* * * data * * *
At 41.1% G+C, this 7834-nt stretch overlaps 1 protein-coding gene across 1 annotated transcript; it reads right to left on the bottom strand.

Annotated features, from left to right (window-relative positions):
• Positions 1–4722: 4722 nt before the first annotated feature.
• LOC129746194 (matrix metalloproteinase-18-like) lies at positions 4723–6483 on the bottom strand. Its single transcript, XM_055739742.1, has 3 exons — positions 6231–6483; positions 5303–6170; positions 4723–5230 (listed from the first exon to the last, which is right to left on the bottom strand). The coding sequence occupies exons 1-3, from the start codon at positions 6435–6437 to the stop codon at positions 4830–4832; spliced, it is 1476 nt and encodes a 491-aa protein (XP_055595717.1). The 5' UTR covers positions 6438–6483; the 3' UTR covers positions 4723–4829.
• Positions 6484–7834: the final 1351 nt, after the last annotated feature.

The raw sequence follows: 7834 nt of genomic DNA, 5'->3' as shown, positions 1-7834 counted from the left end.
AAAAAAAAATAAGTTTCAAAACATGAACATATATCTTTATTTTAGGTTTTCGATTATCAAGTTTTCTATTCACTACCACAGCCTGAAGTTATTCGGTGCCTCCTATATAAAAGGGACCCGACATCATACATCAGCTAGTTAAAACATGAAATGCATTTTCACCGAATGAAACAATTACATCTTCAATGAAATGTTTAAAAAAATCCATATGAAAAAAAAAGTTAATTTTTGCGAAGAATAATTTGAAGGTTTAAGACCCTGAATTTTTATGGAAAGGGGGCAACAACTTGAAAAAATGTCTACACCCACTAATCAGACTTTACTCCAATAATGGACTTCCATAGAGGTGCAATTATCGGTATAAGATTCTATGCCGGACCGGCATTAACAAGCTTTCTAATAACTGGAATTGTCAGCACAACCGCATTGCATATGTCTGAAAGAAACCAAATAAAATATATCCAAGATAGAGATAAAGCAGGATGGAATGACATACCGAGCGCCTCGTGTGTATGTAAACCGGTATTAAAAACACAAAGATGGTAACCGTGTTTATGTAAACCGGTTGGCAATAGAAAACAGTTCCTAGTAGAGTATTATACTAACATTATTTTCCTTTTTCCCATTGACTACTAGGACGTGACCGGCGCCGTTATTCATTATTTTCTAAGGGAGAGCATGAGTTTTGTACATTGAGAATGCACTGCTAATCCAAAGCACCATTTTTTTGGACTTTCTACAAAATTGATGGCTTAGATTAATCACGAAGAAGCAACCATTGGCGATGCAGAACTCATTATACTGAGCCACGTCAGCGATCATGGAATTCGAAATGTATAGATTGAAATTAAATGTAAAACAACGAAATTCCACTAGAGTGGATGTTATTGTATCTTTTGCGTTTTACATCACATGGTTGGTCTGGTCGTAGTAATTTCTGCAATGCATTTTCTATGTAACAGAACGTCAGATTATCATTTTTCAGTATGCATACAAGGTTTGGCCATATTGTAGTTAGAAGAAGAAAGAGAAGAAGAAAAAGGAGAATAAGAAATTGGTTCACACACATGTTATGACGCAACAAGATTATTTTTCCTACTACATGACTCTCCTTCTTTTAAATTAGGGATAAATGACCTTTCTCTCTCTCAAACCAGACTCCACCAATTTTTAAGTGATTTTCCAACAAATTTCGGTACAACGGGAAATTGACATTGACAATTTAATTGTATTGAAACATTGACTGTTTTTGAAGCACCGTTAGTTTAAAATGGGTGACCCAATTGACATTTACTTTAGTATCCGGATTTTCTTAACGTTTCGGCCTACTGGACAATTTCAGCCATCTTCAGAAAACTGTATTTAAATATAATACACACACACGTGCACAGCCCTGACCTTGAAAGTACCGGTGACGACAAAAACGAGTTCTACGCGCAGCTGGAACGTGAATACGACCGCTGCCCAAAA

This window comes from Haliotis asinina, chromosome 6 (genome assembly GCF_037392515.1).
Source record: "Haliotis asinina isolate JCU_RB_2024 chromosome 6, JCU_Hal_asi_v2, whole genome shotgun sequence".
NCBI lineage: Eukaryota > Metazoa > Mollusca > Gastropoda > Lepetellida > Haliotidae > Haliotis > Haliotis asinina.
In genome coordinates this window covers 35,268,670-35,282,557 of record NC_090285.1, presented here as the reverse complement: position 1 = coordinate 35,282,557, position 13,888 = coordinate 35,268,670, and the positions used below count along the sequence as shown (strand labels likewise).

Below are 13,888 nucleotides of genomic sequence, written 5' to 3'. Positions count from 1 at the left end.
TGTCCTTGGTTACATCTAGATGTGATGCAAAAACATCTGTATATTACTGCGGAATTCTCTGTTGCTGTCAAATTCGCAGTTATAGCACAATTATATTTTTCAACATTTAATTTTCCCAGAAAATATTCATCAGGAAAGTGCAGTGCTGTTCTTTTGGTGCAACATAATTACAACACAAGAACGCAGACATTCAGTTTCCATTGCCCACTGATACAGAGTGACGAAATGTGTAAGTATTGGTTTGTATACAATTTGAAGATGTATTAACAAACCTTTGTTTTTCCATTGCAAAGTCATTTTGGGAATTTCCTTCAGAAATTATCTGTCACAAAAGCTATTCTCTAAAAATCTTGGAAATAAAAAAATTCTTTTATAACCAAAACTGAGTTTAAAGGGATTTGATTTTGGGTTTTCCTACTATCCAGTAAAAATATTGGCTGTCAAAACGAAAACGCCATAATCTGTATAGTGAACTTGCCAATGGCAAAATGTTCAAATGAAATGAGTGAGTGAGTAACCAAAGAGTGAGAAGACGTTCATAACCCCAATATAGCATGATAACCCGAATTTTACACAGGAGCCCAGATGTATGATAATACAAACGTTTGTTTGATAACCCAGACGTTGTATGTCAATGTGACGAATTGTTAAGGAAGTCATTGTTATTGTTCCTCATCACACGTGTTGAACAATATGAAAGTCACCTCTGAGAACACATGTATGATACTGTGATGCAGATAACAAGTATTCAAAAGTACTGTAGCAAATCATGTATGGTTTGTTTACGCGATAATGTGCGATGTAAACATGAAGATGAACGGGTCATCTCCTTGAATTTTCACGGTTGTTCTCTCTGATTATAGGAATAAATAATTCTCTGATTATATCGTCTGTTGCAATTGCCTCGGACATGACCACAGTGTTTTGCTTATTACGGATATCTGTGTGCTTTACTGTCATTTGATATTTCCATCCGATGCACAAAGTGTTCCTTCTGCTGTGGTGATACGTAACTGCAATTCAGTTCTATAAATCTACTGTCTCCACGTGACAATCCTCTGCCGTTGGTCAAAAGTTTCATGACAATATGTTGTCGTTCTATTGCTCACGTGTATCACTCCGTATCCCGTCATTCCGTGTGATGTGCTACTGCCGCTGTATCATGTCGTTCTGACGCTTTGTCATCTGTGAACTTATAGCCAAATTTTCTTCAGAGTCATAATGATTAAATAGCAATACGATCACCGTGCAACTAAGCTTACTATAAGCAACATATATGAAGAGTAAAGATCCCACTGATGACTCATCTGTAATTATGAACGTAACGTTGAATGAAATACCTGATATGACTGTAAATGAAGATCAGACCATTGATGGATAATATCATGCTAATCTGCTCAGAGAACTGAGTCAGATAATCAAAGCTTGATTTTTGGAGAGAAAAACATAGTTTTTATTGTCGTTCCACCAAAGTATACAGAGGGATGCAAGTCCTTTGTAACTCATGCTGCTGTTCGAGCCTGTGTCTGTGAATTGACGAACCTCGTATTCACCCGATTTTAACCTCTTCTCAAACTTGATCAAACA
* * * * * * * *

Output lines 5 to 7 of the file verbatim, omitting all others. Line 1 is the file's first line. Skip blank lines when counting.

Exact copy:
• Positions 6484–7834: the final 1351 nt, after the last annotated feature.

The raw sequence follows: 7834 nt of genomic DNA, 5'->3' as shown, positions 1-7834 counted from the left end.
AAAAAAAAATAAGTTTCAAAACATGAACATATATCTTTATTTTAGGTTTTCGATTATCAAGTTTTCTATTCACTACCACAGCCTGAAGTTATTCGGTGCCTCCTATATAAAAGGGACCCGACATCATACATCAGCTAGTTAAAACATGAAATGCATTTTCACCGAATGAAACAATTACATCTTCAATGAAATGTTTAAAAAAATCCATATGAAAAAAAAAGTTAATTTTTGCGAAGAATAATTTGAAGGTTTAAGACCCTGAATTTTTATGGAAAGGGGGCAACAACTTGAAAAAATGTCTACACCCACTAATCAGACTTTACTCCAATAATGGACTTCCATAGAGGTGCAATTATCGGTATAAGATTCTATGCCGGACCGGCATTAACAAGCTTTCTAATAACTGGAATTGTCAGCACAACCGCATTGCATATGTCTGAAAGAAACCAAATAAAATATATCCAAGATAGAGATAAAGCAGGATGGAATGACATACCGAGCGCCTCGTGTGTATGTAAACCGGTATTAAAAACACAAAGATGGTAACCGTGTTTATGTAAACCGGTTGGCAATAGAAAACAGTTCCTAGTAGAGTATTATACTAACATTATTTTCCTTTTTCCCATTGACTACTAGGACGTGACCGGCGCCGTTATTCATTATTTTCTAAGGGAGAGCATGAGTTTTGTACATTGAGAATGCACTGCTAATCCAAAGCACCATTTTTTTGGACTTTCTACAAAATTGATGGCTTAGATTAATCACGAAGAAGCAACCATTGGCGATGCAGAACTCATTATACTGAGCCACGTCAGCGATCATGGAATTCGAAATGTATAGATTGAAATTAAATGTAAAACAACGAAATTCCACTAGAGTGGATGTTATTGTATCTTTTGCGTTTTACATCACATGGTTGGTCTGGTCGTAGTAATTTCTGCAATGCATTTTCTATGTAACAGAACGTCAGATTATCATTTTTCAGTATGCATACAAGGTTTGGCCATATTGTAGTTAGAAGAAGAAAGAGAAGAAGAAAAAGGAGAATAAGAAATTGGTTCACACACATGTTATGACGCAACAAGATTATTTTTCCTACTACATGACTCTCCTTCTTTTAAATTAGGGATAAATGACCTTTCTCTCTCTCAAACCAGACTCCACCAATTTTTAAGTGATTTTCCAACAAATTTCGGTACAACGGGAAATTGACATTGACAATTTAATTGTATTGAAACATTGACTGTTTTTGAAGCACCGTTAGTTTAAAATGGGTGACCCAATTGACATTTACTTTAGTATCCGGATTTTCTTAACGTTTCGGCCTACTGGACAATTTCAGCCATCTTCAGAAAACTGTATTTAAATATAATACACACACACGTGCACAGCCCTGACCTTGAAAGTACCGGTGACGACAAAAACGAGTTCTACGCGCAGCTGGAACGTGAATACGACCGCTGCCCAAAA